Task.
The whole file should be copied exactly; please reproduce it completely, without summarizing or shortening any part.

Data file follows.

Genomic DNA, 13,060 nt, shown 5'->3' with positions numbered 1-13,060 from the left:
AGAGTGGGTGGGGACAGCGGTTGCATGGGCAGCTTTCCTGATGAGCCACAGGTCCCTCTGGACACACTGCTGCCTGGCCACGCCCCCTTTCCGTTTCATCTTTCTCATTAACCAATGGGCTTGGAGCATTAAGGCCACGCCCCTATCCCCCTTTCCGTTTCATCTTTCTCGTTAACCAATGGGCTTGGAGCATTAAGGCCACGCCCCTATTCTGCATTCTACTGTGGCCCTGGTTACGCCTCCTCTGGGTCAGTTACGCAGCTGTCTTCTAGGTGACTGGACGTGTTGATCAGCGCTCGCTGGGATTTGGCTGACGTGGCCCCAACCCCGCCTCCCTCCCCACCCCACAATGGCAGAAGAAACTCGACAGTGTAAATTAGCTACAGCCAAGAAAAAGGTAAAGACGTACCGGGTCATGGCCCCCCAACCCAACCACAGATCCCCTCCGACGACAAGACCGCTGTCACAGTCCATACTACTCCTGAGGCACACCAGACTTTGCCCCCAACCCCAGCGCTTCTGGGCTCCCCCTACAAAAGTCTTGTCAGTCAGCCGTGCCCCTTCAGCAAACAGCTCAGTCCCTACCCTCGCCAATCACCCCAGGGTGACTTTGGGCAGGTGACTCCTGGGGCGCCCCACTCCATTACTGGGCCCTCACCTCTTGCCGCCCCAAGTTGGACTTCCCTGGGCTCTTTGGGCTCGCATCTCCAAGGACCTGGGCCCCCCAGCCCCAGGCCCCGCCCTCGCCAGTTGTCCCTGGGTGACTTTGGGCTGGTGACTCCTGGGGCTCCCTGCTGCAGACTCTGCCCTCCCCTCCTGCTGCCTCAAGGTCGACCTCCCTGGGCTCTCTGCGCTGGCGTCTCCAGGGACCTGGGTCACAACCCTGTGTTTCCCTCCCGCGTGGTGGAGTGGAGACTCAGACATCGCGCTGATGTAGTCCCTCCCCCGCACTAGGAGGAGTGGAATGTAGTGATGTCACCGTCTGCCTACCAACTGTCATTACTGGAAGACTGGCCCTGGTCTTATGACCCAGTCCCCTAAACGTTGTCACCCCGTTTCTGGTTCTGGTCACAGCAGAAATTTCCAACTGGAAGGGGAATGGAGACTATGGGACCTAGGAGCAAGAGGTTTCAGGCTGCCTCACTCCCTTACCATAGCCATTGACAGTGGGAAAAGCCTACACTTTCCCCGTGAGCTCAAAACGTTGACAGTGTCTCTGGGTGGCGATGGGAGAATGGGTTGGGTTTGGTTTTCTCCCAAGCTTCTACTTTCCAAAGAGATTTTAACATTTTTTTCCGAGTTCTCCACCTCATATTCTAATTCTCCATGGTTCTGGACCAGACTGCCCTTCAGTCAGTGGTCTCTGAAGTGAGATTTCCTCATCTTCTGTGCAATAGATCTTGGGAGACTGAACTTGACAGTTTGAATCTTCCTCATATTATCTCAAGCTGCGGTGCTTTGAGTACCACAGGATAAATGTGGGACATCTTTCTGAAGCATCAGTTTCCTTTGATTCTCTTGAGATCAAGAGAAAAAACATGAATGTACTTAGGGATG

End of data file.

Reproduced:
Genomic DNA, 13,060 nt, shown 5'->3' with positions numbered 1-13,060 from the left:
AGAGTGGGTGGGGACAGCGGTTGCATGGGCAGCTTTCCTGATGAGCCACAGGTCCCTCTGGACACACTGCTGCCTGGCCACGCCCCCTTTCCGTTTCATCTTTCTCATTAACCAATGGGCTTGGAGCATTAAGGCCACGCCCCTATCCCCCTTTCCGTTTCATCTTTCTCGTTAACCAATGGGCTTGGAGCATTAAGGCCACGCCCCTATTCTGCATTCTACTGTGGCCCTGGTTACGCCTCCTCTGGGTCAGTTACGCAGCTGTCTTCTAGGTGACTGGACGTGTTGATCAGCGCTCGCTGGGATTTGGCTGACGTGGCCCCAACCCCGCCTCCCTCCCCACCCCACAATGGCAGAAGAAACTCGACAGTGTAAATTAGCTACAGCCAAGAAAAAGGTAAAGACGTACCGGGTCATGGCCCCCCAACCCAACCACAGATCCCCTCCGACGACAAGACCGCTGTCACAGTCCATACTACTCCTGAGGCACACCAGACTTTGCCCCCAACCCCAGCGCTTCTGGGCTCCCCCTACAAAAGTCTTGTCAGTCAGCCGTGCCCCTTCAGCAAACAGCTCAGTCCCTACCCTCGCCAATCACCCCAGGGTGACTTTGGGCAGGTGACTCCTGGGGCGCCCCACTCCATTACTGGGCCCTCACCTCTTGCCGCCCCAAGTTGGACTTCCCTGGGCTCTTTGGGCTCGCATCTCCAAGGACCTGGGCCCCCCAGCCCCAGGCCCCGCCCTCGCCAGTTGTCCCTGGGTGACTTTGGGCTGGTGACTCCTGGGGCTCCCTGCTGCAGACTCTGCCCTCCCCTCCTGCTGCCTCAAGGTCGACCTCCCTGGGCTCTCTGCGCTGGCGTCTCCAGGGACCTGGGTCACAACCCTGTGTTTCCCTCCCGCGTGGTGGAGTGGAGACTCAGACATCGCGCTGATGTAGTCCCTCCCCCGCACTAGGAGGAGTGGAATGTAGTGATGTCACCGTCTGCCTACCAACTGTCATTACTGGAAGACTGGCCCTGGTCTTATGACCCAGTCCCCTAAACGTTGTCACCCCGTTTCTGGTTCTGGTCACAGCAGAAATTTCCAACTGGAAGGGGAATGGAGACTATGGGACCTAGGAGCAAGAGGTTTCAGGCTGCCTCACTCCCTTACCATAGCCATTGACAGTGGGAAAAGCCTACACTTTCCCCGTGAGCTCAAAACGTTGACAGTGTCTCTGGGTGGCGATGGGAGAATGGGTTGGGTTTGGTTTTCTCCCAAGCTTCTACTTTCCAAAGAGATTTTAACATTTTTTTCCGAGTTCTCCACCTCATATTCTAATTCTCCATGGTTCTGGACCAGACTGCCCTTCAGTCAGTGGTCTCTGAAGTGAGATTTCCTCATCTTCTGTGCAATAGATCTTGGGAGACTGAACTTGACAGTTTGAATCTTCCTCATATTATCTCAAGCTGCGGTGCTTTGAGTACCACAGGATAAATGTGGGACATCTTTCTGAAGCATCAGTTTCCTTTGATTCTCTTGAGATCAAGAGAAAAAACATGAATGTACTTAGGGATG